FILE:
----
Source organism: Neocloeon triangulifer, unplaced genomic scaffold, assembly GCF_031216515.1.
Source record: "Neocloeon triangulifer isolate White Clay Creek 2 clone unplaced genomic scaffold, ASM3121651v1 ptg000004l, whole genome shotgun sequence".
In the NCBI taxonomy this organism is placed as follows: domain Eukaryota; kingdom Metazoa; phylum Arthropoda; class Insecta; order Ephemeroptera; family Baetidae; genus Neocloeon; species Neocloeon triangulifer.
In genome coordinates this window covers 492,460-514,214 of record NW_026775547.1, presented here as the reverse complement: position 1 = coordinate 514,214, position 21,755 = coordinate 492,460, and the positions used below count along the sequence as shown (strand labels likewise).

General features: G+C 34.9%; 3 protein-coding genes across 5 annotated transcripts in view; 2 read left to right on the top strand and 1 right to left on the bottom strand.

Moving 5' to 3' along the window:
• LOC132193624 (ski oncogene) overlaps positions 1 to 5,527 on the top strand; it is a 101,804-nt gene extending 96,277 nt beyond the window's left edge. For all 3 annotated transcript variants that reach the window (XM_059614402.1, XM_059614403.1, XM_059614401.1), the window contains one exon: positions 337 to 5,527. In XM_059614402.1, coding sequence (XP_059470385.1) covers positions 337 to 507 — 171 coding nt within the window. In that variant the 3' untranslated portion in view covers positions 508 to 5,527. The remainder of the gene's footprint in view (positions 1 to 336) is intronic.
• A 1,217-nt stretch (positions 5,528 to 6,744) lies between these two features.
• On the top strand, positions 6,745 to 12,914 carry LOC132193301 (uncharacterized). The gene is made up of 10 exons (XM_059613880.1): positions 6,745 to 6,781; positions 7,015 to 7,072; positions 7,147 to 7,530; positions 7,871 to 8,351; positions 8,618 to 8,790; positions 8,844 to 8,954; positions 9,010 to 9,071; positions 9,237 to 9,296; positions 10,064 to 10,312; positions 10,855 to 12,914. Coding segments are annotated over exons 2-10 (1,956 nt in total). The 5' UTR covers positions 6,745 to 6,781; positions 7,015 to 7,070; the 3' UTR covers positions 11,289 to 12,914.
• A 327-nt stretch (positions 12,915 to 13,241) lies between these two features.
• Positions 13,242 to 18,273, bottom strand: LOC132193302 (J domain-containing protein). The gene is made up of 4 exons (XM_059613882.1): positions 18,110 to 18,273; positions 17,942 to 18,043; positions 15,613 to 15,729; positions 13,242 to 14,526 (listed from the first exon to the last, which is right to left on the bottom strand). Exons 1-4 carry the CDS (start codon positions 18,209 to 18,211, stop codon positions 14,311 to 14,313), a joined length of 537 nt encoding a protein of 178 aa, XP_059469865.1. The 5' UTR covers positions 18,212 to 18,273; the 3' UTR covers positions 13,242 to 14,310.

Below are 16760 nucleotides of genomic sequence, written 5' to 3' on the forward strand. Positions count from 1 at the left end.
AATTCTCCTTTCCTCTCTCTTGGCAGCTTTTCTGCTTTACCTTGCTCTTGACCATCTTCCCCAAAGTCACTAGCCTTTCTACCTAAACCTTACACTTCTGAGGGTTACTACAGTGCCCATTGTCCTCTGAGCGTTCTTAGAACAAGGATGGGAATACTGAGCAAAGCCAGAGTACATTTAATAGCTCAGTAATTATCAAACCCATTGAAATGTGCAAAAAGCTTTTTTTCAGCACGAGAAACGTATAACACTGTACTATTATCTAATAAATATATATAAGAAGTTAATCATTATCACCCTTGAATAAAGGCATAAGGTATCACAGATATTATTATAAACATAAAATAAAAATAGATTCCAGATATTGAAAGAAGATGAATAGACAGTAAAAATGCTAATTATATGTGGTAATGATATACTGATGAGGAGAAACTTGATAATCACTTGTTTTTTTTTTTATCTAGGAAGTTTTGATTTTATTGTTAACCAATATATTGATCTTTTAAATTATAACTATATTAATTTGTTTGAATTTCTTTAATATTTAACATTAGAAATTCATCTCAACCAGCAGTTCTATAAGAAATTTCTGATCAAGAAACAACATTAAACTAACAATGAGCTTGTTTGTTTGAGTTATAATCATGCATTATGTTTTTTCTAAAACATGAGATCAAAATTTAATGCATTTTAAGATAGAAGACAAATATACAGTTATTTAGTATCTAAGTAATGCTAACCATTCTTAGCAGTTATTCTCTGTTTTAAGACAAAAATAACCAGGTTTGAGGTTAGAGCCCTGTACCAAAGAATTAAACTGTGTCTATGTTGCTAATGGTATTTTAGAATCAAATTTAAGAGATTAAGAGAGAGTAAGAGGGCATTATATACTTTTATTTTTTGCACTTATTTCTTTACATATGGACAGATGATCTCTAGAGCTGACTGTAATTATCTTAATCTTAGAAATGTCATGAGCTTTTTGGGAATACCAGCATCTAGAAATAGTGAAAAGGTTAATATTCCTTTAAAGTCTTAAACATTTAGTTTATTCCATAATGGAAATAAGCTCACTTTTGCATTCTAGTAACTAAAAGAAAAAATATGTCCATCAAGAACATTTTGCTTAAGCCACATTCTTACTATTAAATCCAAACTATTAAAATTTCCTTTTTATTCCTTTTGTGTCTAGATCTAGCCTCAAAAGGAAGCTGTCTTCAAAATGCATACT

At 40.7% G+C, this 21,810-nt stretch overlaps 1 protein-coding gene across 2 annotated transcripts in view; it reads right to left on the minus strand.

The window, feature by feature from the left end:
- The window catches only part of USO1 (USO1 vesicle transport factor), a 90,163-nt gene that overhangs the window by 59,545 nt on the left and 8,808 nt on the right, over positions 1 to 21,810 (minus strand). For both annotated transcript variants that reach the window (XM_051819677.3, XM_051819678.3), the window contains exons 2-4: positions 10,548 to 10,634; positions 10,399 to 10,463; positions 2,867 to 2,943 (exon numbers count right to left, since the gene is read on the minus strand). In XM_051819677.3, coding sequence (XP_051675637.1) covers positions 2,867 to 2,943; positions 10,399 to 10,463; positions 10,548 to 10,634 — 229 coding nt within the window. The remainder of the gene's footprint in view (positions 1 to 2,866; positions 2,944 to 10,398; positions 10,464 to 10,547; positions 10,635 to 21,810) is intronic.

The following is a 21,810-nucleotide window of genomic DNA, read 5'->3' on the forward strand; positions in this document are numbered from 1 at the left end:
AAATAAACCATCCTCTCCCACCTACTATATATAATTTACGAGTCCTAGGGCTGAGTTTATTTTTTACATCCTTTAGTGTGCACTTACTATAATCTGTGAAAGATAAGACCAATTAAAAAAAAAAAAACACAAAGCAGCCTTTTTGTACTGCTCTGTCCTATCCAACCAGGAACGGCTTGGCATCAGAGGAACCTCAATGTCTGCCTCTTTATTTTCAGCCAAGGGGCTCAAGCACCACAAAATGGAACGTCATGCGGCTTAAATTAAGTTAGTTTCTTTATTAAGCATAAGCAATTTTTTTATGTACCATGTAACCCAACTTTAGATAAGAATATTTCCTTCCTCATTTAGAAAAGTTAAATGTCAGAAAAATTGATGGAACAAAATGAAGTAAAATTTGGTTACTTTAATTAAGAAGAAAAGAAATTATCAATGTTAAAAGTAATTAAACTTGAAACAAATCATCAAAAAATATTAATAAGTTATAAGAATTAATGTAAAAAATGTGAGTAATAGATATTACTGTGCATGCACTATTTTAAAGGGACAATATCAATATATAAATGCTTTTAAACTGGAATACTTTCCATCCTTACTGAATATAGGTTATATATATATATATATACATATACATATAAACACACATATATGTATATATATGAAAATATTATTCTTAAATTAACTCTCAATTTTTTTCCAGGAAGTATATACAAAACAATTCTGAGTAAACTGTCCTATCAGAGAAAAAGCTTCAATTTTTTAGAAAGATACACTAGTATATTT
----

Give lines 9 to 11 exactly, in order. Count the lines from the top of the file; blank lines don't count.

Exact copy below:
• On the top strand, positions 6,745 to 12,914 carry LOC132193301 (uncharacterized). The gene is made up of 10 exons (XM_059613880.1): positions 6,745 to 6,781; positions 7,015 to 7,072; positions 7,147 to 7,530; positions 7,871 to 8,351; positions 8,618 to 8,790; positions 8,844 to 8,954; positions 9,010 to 9,071; positions 9,237 to 9,296; positions 10,064 to 10,312; positions 10,855 to 12,914. Coding segments are annotated over exons 2-10 (1,956 nt in total). The 5' UTR covers positions 6,745 to 6,781; positions 7,015 to 7,070; the 3' UTR covers positions 11,289 to 12,914.
• A 327-nt stretch (positions 12,915 to 13,241) lies between these two features.
• Positions 13,242 to 18,273, bottom strand: LOC132193302 (J domain-containing protein). The gene is made up of 4 exons (XM_059613882.1): positions 18,110 to 18,273; positions 17,942 to 18,043; positions 15,613 to 15,729; positions 13,242 to 14,526 (listed from the first exon to the last, which is right to left on the bottom strand). Exons 1-4 carry the CDS (start codon positions 18,209 to 18,211, stop codon positions 14,311 to 14,313), a joined length of 537 nt encoding a protein of 178 aa, XP_059469865.1. The 5' UTR covers positions 18,212 to 18,273; the 3' UTR covers positions 13,242 to 14,310.